It’s perfectly OK to be sad.  Death is awful. And missing is hard. Praying that the Lord will bring a special memory-one that has been tucked away in your hearts but mostly forgotten-to mind today and that it will bring a smile to your lips. May you feel the Lord’s Presence today and may He sing a song of love, grace and mercy over your shattered heart

God’s grief over a world of people doomed to eternal separation from Himself was to send His only Son as a sacrifice.

Why was the grief so great?  Why was He willing to pay that price?

Because His love is infinitely greater.  

Image result for image john 3 16

 

 

 

Wow! Just. Wow!

I’m always a little frightened to expose my vulnerable underbelly to the sometimes vicious wilderness of the worldwide web.

So when I clicked “send” for yesterday’s post I had immediate regrets-was it too personal? too negative? too self-focused?

I am overwhelmed by the comments both on the blog and on Facebook-comments of encouragement, understanding and hope-not condemnation or condescension.

All I can say is,  “Thank you!”

And I was reminded that isolation is a powerful weapon in the hands of the enemy of our souls.

But godly community disarms it.

So I want to make sure that everyone who reads this blog knows about two online Facebook sites that offer hope and healing through the truth of Scripture and the Good News of Jesus Christ.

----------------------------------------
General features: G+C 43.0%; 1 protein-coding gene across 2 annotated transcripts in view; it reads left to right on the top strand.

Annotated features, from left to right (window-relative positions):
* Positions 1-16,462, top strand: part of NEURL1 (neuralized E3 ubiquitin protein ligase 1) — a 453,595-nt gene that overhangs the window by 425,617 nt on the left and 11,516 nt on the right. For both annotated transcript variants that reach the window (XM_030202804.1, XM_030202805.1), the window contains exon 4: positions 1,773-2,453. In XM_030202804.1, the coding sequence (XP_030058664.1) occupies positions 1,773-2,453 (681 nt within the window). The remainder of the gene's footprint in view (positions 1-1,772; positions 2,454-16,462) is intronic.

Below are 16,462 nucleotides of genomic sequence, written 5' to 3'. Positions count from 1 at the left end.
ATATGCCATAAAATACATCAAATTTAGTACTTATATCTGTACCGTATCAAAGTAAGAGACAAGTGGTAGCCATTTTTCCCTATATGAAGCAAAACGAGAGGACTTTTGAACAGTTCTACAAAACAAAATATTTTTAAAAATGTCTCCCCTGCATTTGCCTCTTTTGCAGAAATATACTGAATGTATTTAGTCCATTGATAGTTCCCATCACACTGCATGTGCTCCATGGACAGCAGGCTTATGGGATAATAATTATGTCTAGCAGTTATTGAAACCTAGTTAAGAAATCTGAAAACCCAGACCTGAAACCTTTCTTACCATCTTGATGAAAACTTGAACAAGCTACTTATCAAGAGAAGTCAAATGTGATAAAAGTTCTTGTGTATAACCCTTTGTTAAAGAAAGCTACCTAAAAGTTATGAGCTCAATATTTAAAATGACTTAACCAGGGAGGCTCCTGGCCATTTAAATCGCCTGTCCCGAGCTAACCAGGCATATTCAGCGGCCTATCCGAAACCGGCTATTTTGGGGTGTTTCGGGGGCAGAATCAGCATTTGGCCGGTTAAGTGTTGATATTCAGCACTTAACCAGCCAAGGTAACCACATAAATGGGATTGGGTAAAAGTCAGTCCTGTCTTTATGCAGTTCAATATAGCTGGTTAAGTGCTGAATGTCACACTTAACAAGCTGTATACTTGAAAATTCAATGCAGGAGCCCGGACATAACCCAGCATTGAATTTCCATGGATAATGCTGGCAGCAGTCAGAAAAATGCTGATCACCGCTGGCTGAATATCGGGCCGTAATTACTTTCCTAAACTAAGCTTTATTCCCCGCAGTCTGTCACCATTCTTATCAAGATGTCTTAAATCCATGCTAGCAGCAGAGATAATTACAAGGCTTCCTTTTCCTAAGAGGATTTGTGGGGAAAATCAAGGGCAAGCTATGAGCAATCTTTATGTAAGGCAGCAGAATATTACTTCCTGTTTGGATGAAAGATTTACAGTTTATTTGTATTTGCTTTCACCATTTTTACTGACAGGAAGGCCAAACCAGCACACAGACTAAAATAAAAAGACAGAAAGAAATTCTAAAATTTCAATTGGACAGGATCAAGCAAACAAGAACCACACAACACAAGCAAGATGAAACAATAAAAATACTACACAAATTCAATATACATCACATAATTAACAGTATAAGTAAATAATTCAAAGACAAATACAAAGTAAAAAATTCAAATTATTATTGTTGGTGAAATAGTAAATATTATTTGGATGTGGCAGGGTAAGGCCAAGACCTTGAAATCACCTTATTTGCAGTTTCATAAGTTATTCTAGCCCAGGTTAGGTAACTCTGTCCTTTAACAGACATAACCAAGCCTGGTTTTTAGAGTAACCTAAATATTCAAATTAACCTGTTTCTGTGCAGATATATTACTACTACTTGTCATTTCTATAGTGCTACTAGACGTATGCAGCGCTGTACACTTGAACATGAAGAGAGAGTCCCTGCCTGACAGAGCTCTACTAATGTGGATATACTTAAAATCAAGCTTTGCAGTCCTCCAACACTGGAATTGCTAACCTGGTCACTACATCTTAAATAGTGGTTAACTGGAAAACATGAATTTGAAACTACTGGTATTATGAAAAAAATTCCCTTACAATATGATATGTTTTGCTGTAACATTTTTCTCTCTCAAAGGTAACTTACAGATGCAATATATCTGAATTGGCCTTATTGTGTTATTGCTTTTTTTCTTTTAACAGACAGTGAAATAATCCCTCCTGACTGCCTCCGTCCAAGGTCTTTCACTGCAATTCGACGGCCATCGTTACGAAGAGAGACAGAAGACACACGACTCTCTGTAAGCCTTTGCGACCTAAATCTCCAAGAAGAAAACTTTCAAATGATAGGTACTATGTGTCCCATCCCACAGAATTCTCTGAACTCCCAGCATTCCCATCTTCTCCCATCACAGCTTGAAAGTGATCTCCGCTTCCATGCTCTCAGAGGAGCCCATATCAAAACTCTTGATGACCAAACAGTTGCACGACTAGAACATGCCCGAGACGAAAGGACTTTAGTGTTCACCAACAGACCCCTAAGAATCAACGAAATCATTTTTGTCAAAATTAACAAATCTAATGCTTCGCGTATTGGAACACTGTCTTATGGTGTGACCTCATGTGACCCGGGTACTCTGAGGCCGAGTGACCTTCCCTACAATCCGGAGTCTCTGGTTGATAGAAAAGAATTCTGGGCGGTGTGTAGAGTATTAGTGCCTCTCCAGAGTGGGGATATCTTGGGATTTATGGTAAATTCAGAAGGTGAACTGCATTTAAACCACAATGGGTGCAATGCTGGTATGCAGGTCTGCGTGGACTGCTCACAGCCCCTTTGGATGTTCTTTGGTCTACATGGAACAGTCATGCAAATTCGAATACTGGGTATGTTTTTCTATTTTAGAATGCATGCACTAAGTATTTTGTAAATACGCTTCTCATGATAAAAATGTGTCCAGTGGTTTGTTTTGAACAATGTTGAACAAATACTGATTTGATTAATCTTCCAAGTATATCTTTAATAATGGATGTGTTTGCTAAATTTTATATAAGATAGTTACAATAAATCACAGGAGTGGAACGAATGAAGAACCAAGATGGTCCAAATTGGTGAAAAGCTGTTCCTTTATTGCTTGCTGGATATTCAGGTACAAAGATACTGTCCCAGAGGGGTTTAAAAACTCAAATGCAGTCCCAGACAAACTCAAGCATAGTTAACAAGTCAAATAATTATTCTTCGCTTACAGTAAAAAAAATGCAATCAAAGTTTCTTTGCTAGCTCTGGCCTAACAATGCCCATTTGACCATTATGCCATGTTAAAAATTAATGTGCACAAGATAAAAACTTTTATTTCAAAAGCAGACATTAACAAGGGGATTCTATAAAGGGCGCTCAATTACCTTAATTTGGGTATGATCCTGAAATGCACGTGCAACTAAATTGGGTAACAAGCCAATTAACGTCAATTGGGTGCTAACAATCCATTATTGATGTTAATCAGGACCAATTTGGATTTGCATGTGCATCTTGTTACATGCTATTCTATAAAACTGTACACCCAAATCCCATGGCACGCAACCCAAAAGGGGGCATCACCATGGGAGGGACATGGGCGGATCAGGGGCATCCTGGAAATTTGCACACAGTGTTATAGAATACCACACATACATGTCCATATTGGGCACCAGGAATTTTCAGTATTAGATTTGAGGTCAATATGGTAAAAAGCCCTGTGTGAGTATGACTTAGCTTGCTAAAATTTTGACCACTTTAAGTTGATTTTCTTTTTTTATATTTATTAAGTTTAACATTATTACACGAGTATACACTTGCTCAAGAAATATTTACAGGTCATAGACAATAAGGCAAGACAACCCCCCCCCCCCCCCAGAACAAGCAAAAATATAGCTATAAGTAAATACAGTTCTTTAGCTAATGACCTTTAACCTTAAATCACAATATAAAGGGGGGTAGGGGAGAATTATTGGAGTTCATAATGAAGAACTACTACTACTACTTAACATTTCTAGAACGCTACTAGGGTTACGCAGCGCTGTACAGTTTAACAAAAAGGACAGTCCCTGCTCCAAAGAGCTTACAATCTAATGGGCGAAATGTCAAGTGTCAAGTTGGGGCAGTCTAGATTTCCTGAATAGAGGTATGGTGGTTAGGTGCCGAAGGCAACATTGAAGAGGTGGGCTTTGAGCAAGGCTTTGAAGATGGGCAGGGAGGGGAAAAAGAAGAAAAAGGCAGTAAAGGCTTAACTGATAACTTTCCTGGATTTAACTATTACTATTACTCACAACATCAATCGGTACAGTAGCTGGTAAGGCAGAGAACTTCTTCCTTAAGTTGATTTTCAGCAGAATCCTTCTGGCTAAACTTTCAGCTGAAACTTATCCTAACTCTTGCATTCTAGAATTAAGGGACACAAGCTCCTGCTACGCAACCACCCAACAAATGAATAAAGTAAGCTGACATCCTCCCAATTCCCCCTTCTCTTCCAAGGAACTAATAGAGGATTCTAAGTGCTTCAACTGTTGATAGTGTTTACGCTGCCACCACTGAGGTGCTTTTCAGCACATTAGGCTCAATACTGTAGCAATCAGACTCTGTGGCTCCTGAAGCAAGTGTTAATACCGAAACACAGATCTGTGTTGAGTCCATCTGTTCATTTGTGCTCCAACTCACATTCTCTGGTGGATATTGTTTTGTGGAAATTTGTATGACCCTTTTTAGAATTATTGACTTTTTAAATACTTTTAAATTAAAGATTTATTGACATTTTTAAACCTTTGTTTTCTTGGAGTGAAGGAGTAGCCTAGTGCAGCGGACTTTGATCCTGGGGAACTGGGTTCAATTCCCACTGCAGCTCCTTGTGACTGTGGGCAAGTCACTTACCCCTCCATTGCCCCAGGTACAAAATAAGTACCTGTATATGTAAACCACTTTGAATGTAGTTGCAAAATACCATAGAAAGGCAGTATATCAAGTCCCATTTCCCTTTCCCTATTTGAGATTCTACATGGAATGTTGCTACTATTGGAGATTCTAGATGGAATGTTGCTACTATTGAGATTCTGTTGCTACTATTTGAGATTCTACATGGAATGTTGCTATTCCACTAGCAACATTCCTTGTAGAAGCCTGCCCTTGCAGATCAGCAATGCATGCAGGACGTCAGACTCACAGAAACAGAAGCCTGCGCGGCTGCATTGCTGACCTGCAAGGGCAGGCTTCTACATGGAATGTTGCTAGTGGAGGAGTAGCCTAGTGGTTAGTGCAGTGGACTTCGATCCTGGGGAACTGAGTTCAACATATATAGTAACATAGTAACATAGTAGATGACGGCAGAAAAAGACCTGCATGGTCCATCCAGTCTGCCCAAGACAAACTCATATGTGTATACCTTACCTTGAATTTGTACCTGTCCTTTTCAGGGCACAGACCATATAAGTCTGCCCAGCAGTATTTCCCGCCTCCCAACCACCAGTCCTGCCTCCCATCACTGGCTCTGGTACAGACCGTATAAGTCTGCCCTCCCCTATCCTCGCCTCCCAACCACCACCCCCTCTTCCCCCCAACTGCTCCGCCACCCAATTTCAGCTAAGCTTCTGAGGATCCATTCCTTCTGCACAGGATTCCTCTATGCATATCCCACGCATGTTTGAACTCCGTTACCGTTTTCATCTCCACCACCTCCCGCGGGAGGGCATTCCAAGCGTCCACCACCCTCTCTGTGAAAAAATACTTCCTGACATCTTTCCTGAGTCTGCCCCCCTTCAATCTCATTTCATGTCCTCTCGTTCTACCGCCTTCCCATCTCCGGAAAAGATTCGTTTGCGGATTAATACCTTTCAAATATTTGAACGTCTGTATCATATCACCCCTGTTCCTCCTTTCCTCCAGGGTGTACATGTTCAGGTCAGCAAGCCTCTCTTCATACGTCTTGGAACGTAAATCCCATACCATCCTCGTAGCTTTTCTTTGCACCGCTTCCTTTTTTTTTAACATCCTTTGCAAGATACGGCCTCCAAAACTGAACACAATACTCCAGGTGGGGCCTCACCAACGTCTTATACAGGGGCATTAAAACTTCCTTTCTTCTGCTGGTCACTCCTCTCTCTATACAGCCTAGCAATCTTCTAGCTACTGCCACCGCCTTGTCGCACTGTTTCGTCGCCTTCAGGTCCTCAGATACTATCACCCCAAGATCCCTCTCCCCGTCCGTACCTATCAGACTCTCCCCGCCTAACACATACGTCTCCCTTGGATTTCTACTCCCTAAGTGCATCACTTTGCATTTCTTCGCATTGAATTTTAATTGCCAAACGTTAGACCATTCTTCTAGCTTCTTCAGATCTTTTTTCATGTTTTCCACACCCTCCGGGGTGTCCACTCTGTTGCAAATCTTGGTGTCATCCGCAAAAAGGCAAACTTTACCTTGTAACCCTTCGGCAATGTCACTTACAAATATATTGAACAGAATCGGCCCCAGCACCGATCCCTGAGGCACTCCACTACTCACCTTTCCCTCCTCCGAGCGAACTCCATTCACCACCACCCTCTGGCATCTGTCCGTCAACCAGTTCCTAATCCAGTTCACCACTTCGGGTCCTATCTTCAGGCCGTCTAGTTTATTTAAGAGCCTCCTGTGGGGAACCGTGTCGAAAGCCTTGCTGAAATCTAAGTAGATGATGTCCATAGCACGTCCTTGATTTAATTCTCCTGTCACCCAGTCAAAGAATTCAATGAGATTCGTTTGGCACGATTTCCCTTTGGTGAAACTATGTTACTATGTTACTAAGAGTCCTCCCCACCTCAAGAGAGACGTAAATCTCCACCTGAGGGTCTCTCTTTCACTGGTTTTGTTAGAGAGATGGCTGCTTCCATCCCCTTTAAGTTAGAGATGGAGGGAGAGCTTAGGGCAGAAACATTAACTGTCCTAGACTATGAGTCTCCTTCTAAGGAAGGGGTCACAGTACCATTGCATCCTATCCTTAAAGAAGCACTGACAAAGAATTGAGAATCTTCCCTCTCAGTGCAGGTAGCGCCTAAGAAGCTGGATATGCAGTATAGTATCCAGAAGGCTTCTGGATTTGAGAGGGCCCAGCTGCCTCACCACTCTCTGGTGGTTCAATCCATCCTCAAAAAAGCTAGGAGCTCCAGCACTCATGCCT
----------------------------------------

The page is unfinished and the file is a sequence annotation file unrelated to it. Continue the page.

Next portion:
Each has a public page visible to anyone on Facebook and features posts of interest to bereaved parents and those walking with them.

While We’re Waiting is a large, well established non-profit organization.  In addition to the online presence, it offers in-person support to bereaved parents through retreats and support groups.  I am very grateful to the Sullivans and Browns who founded the group after experiencing child loss-their obedience has been a blessing in my life and in the lives of many other grieving parents. 

Heartache and Hope is the name of a page I created as an additional resource, along with the blog, for those who are grieving a child.

To receive posts in your newsfeed, simply “like” the public page and benefit from the encouragement.

From each group’s public page, bereaved parents and grandparents can request admission to a closed discussion group.

The private discussion groups are just that-private. Only bereaved parents and grandparents may participate.  It’s a safe space where everyone understands and shares your pain.

As I read and was encouraged by each comment on yesterday’s post, I thought of an image many of us have seen-a defensive circle of elephants facing outward-the vulnerable calves safely tucked in the middle.

circle of elephants

A lion can prowl around the edges but knows it is already defeated.  Nothing can penetrate the powerful perimeter that protects the potential prey.

Peter warned early believers:

Most importantly, be disciplined and stay on guard. Your enemy the devil is prowling around outside like a roaring lion, just waiting and hoping for the chance to devour someone.

I Peter 5:8 VOICE

That’s what community feels like.  

I’m surrounded and protected.  

That old lion-the enemy-can roar all he wants to.  He can’t touch me.

For God did not choose us to condemn us, but that we might secure his salvation through Jesus Christ our Lord. He died for us, so that whether we are “awake” or “asleep” we share his life. So go on cheering and strengthening each other with thoughts like these, as I have no doubt you have been doing.

I Thessalonians 5:9-12 PHILLIPS